Ask the Experts: Respiratory syncytial virus (RSV): Disease Issues

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Respiratory syncytial virus (RSV) is a common respiratory virus, usually causing mild, cold-like symptoms, such as cough, runny nose, sore throat, headache, fatigue, and fever. Though most people recover in a few days, for some people, RSV can cause serious lower respiratory tract infection (LRTI), such as bronchiolitis or pneumonia. RSV is the most common cause of hospitalization in infants in the United States. Older adults, especially those with chronic health conditions and those age 75 and older, are also more likely to develop severe RSV disease and need hospitalization. There is no specific treatment for RSV illness, only supportive care.

RSV causes annual outbreaks of respiratory illness in people of all ages. In the continental United States, RSV typically circulates in the fall and winter months, between October and March, although its seasonality can vary locally from year to year.

Last reviewed: January 22, 2024

Most adults experience a mild upper respiratory tract infection with RSV, with symptoms lasting only a few days. Some adults with RSV develop lower respiratory tract disease, including pneumonia. Because public health surveillance and testing for RSV in adults been limited in the past, our estimates of the burden of RSV disease are not precise and may underestimate the true burden among adults. Among U.S. adults age 65 and older, RSV is responsible for approximately 60,000 to 160,000 hospitalizations and 6,000 to 10,000 deaths each year.

Older adults at highest risk for severe RSV infection generally have one or more chronic medical conditions, including:

  • lung diseases (including chronic obstructive pulmonary disease [COPD] and asthma)
  • cardiovascular diseases (such as congestive heart failure and coronary artery disease)
  • moderate or severe immune compromise (whether caused by disease or by treatment with an immunosuppressive medication)
  • diabetes mellitus
  • neurologic or neuromuscular conditions
  • kidney disorders
  • liver disorders
  • hematologic disorders

Other factors associated with increased risk include:

  • frailty
  • advanced age (hospitalization rates are highest among those age 75 or older)
  • residence in a nursing home or other long-term care facility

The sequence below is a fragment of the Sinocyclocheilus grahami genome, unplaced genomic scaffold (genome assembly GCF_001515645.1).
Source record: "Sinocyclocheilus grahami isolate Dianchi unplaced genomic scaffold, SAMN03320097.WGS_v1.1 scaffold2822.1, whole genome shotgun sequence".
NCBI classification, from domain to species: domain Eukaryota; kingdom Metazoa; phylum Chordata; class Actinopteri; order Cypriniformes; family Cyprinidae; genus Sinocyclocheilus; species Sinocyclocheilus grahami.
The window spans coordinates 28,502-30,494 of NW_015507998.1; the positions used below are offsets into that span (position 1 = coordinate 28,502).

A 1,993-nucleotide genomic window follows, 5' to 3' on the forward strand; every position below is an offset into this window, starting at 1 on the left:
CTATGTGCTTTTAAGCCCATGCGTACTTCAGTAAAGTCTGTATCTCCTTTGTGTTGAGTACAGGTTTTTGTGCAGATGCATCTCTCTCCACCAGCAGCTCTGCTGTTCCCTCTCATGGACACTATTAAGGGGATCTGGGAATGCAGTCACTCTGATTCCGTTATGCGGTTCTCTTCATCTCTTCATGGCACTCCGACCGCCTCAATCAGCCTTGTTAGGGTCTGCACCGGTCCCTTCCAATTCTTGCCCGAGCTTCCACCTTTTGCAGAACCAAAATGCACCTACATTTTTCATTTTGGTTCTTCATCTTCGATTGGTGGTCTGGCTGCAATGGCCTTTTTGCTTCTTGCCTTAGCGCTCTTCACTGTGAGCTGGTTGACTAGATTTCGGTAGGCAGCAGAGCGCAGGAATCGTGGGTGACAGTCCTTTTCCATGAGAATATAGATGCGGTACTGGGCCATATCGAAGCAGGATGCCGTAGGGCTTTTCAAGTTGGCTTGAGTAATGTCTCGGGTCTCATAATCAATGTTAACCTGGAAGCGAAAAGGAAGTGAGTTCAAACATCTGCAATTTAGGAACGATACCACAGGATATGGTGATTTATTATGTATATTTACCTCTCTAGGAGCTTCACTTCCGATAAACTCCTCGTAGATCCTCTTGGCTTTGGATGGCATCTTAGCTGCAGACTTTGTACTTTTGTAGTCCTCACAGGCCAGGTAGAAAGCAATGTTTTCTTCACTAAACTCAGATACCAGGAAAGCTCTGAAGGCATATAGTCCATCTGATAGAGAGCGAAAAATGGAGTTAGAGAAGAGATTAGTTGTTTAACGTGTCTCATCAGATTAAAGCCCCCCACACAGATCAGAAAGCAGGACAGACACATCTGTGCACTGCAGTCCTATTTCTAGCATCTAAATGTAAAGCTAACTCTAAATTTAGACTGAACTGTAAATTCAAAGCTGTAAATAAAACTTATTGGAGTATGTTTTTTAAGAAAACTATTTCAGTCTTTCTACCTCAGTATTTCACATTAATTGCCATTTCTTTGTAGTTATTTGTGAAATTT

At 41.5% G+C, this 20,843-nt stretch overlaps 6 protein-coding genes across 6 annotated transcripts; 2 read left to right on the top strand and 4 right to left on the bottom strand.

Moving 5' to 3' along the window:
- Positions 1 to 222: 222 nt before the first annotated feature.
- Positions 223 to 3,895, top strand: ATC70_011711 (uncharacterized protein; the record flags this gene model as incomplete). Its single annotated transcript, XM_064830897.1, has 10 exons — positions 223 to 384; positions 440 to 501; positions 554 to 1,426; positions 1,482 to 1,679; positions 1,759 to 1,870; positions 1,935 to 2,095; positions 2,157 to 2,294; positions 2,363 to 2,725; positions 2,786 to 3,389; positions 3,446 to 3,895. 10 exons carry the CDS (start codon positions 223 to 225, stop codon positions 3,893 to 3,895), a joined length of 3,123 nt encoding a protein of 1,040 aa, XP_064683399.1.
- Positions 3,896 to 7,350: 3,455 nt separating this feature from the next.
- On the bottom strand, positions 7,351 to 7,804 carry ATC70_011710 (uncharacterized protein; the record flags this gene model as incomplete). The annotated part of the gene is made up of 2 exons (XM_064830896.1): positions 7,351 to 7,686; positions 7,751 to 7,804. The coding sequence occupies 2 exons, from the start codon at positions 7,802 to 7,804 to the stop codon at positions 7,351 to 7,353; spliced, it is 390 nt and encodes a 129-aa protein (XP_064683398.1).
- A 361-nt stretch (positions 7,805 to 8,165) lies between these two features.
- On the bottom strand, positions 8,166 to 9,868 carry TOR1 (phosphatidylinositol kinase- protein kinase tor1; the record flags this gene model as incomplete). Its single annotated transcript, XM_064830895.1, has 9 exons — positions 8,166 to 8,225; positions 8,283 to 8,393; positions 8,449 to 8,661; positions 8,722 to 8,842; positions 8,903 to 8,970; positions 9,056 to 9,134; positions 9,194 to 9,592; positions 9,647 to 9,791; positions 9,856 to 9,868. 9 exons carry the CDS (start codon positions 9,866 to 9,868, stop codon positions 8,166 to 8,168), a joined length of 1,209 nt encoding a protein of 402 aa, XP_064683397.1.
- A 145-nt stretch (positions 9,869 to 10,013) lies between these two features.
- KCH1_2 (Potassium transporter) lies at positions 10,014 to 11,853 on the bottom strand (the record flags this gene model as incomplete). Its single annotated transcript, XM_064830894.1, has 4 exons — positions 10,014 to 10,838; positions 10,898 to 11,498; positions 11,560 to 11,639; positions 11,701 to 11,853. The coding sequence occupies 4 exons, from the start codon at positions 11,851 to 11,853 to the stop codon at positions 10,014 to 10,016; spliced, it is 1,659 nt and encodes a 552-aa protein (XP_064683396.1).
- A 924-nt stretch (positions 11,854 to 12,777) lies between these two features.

In addition to these listed factors, individual patients may have other underlying factors that a health-care provider determines might increase the risk for severe respiratory disease.

Last reviewed: January 22, 2024

Almost all U.S. infants and toddlers contract RSV illness within the first two years of life. RSV causes a mild respiratory illness in most, with symptoms including cough, runny nose, fever, and fatigue. Illness is more likely to be mild if the child is older at the time of first infection. Infants with RSV infection frequently develop bronchiolitis, a lower respiratory tract disease (LRTD) that can be severe.

RSV LRTD is the leading cause of hospitalization among U.S. infants, who may require supplemental oxygen, treatment for dehydration, or mechanical ventilation. Approximately 50,000–80,000 RSV-associated hospitalizations and 100–300 RSV-associated deaths occur each year among U.S. infants and children younger than age 5 years. The risk of severe RSV disease is increased by prematurity and lung disease, among other health conditions. However, RSV is also the leading cause of hospitalization among healthy, full-term infants. The large majority (almost 80%) of infants and children younger than age 2 who are hospitalized with RSV are otherwise healthy and have no underlying medical conditions.

Some otherwise healthy American Indian or Alaska Native (AI/AN) children experience higher rates of severe RSV disease than the general population. One study found that the incidence of RSV-associated hospitalization among children in their second RSV season in some AI/AN communities was 4 to 10 times higher than that of similar-aged children elsewhere in the United States. AI/AN children living in remote areas also may have difficulty accessing adequate medical care when they develop LRTD.

Last reviewed: January 22, 2024

In most temperate regions of the continental United States and other areas with similar climates, RSV season typically begins in the fall and peaks in the winter, generally circulating between October and the end of March. However, the timing and severity of RSV season in a given community can vary from year to year. RSV seasonality was temporarily disrupted by the COVID-19 pandemic and widespread changes in social interactions and infection control practices (e.g., mask wearing, social distancing).

U.S. states and territories with very different weather patterns from the continental United States (e.g., Alaska, and areas with tropical weather patterns, such as Hawaii, southern Florida, Puerto Rico, and other island territories) may experience very different patterns of local RSV circulation. For this reason, public health and healthcare authorities in those areas may issue different recommendations for appropriate timing of RSV prevention strategies (vaccines, monoclonal antibodies).

Last reviewed: January 22, 2024

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